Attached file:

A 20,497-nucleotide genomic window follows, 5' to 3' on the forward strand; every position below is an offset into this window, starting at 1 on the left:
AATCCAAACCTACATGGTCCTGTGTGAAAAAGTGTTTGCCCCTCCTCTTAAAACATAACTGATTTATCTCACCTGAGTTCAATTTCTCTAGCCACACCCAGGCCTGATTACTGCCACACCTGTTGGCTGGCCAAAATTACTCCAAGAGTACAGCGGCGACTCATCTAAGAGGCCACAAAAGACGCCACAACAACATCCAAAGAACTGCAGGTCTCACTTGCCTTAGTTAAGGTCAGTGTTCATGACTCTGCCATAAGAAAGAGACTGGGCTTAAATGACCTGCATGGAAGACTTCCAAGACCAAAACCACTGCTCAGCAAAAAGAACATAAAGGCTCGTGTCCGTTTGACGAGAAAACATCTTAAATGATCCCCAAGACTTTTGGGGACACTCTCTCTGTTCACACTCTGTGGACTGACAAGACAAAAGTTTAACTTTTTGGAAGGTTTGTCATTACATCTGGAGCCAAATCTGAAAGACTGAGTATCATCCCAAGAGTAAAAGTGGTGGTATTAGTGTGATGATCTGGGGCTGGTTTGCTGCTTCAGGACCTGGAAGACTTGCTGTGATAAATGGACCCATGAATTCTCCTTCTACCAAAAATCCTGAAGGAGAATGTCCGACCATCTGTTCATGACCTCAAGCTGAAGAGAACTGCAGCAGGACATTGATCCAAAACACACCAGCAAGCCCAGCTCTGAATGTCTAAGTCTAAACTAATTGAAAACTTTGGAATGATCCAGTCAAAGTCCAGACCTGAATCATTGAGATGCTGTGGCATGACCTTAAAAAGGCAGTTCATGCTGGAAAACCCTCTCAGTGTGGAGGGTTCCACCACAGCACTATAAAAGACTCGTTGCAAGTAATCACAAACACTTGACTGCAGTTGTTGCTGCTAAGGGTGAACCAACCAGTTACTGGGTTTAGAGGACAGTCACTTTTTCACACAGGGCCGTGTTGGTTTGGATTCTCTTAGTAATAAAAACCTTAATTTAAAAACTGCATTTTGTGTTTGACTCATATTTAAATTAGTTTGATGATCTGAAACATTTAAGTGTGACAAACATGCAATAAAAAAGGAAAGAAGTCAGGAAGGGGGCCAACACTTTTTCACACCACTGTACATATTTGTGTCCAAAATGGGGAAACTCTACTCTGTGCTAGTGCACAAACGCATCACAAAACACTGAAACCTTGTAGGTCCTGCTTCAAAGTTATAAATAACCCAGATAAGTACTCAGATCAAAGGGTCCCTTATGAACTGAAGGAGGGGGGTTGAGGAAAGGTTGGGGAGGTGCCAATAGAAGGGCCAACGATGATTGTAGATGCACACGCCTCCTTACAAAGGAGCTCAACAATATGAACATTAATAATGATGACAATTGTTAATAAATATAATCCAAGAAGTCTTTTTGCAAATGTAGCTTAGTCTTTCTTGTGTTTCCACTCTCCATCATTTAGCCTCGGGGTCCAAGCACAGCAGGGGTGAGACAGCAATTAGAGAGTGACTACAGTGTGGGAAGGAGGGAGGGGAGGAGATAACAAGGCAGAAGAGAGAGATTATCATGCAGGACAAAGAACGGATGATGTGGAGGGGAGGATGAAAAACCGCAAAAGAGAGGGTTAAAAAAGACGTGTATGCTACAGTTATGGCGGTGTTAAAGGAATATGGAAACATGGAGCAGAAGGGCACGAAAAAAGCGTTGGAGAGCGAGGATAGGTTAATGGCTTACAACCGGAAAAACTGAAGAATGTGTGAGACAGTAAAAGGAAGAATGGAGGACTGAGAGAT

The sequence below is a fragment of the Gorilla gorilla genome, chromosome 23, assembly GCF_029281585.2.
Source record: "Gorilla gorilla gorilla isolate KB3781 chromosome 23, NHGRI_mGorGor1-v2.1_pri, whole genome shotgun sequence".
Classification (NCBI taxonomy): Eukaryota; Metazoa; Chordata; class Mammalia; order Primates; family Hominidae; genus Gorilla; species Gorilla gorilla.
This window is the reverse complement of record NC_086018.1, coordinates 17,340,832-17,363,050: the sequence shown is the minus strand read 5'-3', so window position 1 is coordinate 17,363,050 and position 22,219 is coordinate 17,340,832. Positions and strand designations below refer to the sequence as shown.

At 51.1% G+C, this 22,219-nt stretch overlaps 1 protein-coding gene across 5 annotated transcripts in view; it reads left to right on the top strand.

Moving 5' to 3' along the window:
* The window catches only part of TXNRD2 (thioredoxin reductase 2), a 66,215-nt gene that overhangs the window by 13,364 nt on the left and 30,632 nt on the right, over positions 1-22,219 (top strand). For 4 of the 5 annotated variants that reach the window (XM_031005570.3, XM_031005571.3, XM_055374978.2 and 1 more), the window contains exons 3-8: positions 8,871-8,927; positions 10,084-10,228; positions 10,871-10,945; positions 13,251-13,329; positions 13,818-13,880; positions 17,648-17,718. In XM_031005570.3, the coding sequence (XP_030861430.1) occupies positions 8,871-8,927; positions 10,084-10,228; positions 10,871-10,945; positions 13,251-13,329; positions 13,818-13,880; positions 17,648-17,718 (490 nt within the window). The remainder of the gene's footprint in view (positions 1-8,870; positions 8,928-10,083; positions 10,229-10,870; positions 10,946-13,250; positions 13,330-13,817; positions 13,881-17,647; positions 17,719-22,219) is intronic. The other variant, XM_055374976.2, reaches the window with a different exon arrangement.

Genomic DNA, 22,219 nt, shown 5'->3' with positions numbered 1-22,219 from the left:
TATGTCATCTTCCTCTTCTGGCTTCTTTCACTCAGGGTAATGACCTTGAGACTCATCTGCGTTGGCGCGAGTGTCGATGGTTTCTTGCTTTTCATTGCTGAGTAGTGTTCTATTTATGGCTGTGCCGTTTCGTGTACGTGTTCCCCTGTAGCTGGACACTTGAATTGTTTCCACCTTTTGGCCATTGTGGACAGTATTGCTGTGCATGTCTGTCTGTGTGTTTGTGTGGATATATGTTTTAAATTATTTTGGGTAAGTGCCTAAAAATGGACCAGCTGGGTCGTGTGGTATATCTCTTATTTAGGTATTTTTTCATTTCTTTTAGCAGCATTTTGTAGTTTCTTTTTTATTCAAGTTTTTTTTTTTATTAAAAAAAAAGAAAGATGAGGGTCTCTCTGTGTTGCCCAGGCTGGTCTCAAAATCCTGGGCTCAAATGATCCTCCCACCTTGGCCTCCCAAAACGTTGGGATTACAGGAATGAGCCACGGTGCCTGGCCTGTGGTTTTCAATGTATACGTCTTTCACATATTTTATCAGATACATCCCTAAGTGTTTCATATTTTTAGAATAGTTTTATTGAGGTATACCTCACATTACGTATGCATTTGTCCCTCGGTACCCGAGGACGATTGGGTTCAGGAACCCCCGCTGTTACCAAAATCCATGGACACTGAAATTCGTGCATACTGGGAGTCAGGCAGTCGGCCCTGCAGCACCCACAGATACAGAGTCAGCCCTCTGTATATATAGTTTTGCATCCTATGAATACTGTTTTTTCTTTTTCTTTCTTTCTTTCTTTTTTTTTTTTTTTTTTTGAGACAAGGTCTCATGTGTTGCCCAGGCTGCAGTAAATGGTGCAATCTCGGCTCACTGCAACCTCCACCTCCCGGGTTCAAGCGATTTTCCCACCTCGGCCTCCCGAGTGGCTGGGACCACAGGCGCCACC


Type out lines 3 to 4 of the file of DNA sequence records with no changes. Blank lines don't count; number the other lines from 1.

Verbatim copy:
The sequence below is a fragment of the Gorilla gorilla genome, chromosome 23, assembly GCF_029281585.2.
Source record: "Gorilla gorilla gorilla isolate KB3781 chromosome 23, NHGRI_mGorGor1-v2.1_pri, whole genome shotgun sequence".